Almost a year ago, I created my first VAX-11/780 on simh. This is Release 1.1 of the project, based on the Pi Zero.
VX Company started in 1987 under the name VX8000. In that year, the VAX 8000-series was the flagship of Digital Equipment Corporation. Exactly 10 years earlier, DEC had introduced the VAX-11/780, the first of a long range of mini- and mainframe computers. The last sets of VAXen left the factory in the year 2000.
The VAX has educated a generation of computer specialists. Its inheritance includes the “VUP” (VAX Unit of Processing) and a number of open source and commercial emulators. These programs make it possible to run applications on VAX/VMS without the presence of the original hardware.
The VAX-11/780 shown here is built into a Raspberry Pi Zero computer. This runs a VAX-11/780, built upon the simh emulator platform. VAX/VMS V1.5 is installed on the virtual hardware. The system can also run the most recent VAX/VMS V7.3 version, including DECnet and TCP/IP.
The VAX has two Massbus disks (RM03), 8MB memory (the maximum amount for the first series and a DEUNA Unibus 10Mb/s Ethernet adapter, as well as a TE16 tape unit.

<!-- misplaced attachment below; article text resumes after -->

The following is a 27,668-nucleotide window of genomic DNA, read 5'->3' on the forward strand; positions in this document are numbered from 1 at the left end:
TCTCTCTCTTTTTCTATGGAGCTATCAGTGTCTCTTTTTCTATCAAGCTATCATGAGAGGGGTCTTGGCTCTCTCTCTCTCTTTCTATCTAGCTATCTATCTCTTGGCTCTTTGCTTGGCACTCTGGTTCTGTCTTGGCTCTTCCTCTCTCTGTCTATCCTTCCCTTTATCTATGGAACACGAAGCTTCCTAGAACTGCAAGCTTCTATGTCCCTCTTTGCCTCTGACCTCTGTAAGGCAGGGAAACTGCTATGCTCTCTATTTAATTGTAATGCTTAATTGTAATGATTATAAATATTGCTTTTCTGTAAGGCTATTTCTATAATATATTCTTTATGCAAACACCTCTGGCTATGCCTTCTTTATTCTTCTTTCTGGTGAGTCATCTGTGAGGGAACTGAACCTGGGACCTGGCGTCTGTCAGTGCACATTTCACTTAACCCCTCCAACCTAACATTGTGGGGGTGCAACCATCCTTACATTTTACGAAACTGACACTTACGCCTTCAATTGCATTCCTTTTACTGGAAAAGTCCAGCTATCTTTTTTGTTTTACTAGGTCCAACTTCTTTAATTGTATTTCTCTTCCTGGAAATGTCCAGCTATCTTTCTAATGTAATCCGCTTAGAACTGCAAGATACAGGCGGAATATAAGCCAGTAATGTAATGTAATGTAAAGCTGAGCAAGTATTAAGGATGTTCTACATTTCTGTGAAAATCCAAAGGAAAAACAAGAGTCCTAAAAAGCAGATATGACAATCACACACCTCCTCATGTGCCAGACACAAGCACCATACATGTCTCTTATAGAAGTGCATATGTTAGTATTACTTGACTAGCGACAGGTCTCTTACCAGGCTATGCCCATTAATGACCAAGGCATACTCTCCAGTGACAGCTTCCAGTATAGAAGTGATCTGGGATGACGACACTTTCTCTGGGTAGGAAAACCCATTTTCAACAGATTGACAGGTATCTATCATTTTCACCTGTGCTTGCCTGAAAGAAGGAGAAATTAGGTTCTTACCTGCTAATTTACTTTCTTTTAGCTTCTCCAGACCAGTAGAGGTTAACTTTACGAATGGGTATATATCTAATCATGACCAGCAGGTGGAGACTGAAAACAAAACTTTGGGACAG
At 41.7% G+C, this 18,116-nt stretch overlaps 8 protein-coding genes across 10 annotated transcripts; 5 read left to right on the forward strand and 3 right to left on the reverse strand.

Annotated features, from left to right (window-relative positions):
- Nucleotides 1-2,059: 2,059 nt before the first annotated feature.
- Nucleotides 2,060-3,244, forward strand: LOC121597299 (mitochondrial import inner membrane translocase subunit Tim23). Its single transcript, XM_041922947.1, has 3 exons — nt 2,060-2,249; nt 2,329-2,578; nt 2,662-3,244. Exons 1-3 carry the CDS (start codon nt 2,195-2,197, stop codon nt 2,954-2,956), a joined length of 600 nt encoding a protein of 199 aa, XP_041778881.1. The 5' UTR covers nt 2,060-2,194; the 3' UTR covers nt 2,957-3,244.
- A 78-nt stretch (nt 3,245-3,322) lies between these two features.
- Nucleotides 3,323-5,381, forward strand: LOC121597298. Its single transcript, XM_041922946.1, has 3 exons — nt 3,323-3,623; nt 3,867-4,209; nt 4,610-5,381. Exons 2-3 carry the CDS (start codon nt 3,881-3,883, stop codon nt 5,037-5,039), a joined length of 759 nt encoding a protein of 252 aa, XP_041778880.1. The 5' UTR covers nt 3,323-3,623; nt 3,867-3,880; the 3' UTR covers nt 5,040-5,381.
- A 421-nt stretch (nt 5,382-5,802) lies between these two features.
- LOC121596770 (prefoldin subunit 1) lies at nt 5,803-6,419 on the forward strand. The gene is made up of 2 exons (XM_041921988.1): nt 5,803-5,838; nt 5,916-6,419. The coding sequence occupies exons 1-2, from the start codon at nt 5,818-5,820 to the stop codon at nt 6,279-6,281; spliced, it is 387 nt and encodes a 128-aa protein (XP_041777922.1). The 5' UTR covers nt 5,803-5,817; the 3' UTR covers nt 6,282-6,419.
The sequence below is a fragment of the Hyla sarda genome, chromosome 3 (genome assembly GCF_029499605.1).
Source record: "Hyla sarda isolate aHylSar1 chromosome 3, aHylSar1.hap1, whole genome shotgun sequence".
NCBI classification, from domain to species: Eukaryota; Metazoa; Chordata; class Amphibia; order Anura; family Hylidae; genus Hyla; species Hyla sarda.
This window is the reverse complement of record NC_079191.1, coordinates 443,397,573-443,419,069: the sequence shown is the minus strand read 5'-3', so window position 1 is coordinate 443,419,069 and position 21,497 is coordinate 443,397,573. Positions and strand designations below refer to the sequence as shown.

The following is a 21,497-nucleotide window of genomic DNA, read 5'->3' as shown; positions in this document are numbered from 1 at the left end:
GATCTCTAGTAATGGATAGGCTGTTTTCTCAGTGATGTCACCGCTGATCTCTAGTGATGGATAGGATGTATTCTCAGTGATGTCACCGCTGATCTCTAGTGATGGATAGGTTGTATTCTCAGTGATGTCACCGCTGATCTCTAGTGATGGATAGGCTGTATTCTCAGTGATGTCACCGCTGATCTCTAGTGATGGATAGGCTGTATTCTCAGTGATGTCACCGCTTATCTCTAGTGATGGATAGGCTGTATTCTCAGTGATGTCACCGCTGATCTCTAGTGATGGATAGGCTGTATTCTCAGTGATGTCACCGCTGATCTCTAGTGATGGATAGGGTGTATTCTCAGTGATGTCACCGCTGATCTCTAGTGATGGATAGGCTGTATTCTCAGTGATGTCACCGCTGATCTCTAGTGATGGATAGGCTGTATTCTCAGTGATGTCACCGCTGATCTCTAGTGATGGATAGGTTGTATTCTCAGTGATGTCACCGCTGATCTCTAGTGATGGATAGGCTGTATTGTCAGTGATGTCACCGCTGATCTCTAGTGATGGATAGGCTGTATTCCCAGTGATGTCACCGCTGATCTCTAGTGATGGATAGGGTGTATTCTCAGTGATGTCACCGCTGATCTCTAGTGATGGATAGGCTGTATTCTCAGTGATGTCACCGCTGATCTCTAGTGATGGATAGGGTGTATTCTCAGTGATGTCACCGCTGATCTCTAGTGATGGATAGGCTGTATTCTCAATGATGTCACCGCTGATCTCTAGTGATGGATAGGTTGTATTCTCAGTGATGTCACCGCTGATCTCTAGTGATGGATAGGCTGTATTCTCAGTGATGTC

This virtual VAX delivers a performance of 4 VUPs, in other words four times as fast as the original VAX-11/780 from 1977.
How the characteristics have changed:
|VAX-11/780 (1977)||Raspberry Pi Zero (2015)|
|Instruction cycle time||200 ns (5MHz)
|Maximum RAM memory||first 8MB,
|Typical system disk||RP05 (100 MB)
|Power||240V 3-phase, 32A||5V, 1A|
The advantage of the Pi Zero over the “standard” Raspberry Pi for this project is that the Pi Zero neatly fits into the VAX-11/780 model case that we have available. As shown below, the only cables leaving the model are the serial console line from the Pi GPIO head to the VT520 terminal, and the power cable. There is also room for a single Ethernet cable (via a USB-Ethernet converter connected to the Pi’s single USB port).